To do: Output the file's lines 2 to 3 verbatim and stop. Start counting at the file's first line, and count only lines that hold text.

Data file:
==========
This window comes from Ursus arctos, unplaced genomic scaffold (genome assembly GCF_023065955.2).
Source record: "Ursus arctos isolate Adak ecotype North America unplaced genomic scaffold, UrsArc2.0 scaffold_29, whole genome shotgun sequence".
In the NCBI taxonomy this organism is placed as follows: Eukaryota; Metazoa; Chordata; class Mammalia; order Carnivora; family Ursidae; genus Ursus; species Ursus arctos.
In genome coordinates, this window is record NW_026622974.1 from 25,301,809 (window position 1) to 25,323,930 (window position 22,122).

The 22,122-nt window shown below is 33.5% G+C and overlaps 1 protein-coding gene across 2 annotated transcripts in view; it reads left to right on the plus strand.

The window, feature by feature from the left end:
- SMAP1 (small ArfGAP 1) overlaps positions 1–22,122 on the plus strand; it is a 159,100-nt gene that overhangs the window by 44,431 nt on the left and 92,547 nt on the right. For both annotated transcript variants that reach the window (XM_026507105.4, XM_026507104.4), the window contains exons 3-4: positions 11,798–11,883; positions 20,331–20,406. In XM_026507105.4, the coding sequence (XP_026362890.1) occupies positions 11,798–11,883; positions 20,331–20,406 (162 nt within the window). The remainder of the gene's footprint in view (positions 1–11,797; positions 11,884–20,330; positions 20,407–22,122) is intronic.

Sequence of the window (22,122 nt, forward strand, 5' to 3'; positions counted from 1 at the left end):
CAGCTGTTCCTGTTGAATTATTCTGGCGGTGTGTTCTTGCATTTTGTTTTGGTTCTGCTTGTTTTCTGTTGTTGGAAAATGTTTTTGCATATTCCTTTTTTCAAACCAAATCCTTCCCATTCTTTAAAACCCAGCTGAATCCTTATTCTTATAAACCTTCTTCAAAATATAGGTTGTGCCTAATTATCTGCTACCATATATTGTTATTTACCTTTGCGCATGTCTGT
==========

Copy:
Source record: "Ursus arctos isolate Adak ecotype North America unplaced genomic scaffold, UrsArc2.0 scaffold_29, whole genome shotgun sequence".
In the NCBI taxonomy this organism is placed as follows: Eukaryota; Metazoa; Chordata; class Mammalia; order Carnivora; family Ursidae; genus Ursus; species Ursus arctos.